Media, Tone, Framing, Marriage Equality, Public Opinion, Policy
The struggle for equality is nothing new in this country. Every minority group has faced it’s own hardships when trying to advocate for the advancement of their people. One of the most recent struggles has involved the LGBT community and their pursuit of equal marriage laws nationally. Currently the campaign for marriage equality has had success in nine states and the District of Columbia, each of which now grant marriage licenses to same-sex couples. However, thirty states have enacted constitutional bans on same-sex marriage (NCLS 2013). Currently 49% of the population endorses full and equal marriage rights for same sex couples while only 44% oppose it (Pew Research Center, 2013). The campaign has gained supporters from influential politicians, actors, and advocates nationwide. With the recent hearings in the Supreme Court national media attention is at an all time high. This increased media coverage presents an interesting question for researchers.
When telling a story the media chooses how to present the facts of the event to its viewership. The two main tools the media utilized when reporting an event are the tone and frame of the story. Tone refers to if the story is covering a “positive” event or a “negative” event. Tone is created through use of specific language that conveys these conditions to the audience. The frame of the story is the subject the story revolves around. Researchers James Avery and Mark Peffley (2003) found that the tone and frame of media coverage affected the opinions of individuals regarding welfare policy. They found that negatively toned articles elicited negative feelings about welfare policy. They also found that the framing of the story (whether the subject was a white or a black mother) affected how the public viewed the success/ failure of the policy.
I attempt to use the techniques of Avery and Peffley’s experiment to determine if media coverage of same-sex marriage affects public opinion on policy issues relating to same-sex couples. Participants were given one of five articles to read: a control article, a positively toned article framed around a gay couple, a positively toned article framed around a lesbian couple, a negatively toned article framed around a gay couple, and finally a negatively toned article framed around a lesbian couple. Immediately following the reading of the article participants were asked to complete a survey, which evaluated their attitudes towards issues such as same-sex marriage and same-sex parenting as well as evaluative statements regarding the couple featured in the article. The two hypotheses for this experiment are that participants exposed to the negative stimuli will express a less favorable attitude towards same-sex policies than those who were exposed to the positive stimuli. The secondary hypothesis is that participants who receive stimuli framed around the lesbian couple will be more sympathetic to the couple than those participants who received the stimuli framed around the gay male couple.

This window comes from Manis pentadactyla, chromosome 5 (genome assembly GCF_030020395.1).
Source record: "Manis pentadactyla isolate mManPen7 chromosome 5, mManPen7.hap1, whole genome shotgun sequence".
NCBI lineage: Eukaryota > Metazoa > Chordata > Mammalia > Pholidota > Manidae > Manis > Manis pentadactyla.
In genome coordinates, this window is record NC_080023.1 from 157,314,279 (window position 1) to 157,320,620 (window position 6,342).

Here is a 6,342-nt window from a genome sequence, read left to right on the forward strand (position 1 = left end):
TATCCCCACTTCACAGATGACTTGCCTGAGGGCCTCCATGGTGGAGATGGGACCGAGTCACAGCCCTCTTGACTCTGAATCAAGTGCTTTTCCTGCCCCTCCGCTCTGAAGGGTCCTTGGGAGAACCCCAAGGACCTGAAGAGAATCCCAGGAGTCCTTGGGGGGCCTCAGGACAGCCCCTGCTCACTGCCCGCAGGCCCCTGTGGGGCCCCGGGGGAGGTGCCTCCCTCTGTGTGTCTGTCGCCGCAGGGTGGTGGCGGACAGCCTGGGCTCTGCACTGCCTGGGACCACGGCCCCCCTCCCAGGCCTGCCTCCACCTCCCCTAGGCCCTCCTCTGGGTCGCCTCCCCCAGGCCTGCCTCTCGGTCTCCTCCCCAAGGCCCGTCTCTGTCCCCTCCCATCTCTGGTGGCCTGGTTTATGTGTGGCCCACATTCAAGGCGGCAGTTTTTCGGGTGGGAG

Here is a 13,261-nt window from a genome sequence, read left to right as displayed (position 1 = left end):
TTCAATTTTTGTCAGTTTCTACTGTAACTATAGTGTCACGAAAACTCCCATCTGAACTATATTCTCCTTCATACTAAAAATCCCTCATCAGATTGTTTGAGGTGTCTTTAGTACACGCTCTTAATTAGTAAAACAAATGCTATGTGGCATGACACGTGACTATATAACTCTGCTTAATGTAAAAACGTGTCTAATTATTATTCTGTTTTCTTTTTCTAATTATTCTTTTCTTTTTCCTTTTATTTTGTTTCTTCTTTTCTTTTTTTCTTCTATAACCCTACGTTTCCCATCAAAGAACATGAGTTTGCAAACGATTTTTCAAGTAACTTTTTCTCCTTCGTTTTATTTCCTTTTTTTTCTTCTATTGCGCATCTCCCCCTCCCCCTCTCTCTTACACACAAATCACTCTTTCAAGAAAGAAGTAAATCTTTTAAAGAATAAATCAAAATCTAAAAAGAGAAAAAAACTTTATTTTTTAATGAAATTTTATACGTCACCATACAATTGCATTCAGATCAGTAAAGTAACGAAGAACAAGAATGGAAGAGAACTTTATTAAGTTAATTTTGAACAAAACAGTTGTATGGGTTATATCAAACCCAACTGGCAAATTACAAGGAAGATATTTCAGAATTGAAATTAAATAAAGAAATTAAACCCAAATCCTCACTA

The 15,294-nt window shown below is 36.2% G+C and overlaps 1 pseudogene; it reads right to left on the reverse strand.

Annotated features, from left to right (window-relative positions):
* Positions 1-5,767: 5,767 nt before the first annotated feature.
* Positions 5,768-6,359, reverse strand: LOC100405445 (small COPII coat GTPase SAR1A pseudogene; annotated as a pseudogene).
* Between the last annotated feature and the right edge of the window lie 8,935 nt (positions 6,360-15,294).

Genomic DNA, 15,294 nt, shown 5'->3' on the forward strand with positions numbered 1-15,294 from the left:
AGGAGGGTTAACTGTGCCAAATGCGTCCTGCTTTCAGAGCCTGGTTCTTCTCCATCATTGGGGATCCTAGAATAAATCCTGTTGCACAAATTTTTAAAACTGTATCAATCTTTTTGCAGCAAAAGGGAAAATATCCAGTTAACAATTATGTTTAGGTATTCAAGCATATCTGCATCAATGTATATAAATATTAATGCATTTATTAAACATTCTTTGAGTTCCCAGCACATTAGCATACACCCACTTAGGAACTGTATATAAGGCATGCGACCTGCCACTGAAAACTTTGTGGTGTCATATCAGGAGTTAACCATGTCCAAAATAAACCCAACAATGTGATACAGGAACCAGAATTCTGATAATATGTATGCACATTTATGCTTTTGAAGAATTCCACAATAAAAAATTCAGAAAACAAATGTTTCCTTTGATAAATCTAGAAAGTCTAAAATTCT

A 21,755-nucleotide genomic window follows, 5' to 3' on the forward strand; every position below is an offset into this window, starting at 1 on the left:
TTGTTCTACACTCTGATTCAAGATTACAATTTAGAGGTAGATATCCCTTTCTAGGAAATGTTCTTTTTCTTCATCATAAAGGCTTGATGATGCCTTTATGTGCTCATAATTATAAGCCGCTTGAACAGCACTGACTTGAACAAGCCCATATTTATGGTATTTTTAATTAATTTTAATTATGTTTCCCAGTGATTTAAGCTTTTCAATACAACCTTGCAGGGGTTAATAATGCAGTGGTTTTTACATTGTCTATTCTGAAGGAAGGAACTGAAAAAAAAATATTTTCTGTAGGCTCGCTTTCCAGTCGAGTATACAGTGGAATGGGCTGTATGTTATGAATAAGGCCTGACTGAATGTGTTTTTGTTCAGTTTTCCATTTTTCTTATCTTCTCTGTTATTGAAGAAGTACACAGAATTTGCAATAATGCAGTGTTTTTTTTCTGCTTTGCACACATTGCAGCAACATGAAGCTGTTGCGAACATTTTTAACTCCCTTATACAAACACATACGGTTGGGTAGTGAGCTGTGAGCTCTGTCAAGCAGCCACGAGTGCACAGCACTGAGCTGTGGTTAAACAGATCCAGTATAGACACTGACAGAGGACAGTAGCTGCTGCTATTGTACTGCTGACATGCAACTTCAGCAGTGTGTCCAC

This experiment presents a valuable opportunity to further study the influence of media coverage on public support for policy. Expanding the current body of research to include the effects of media on social changes such as marriage equality is crucial for the understanding of political scientists, politicians, and advocacy groups. Understanding the relationships associated with media influence and public support can help campaigns predict the likelihood of success (if noticeably more negative attention is being given to the story of example) as well as allow these campaigns to better craft stories that will positively influence the likelihood of success within their desired outcome.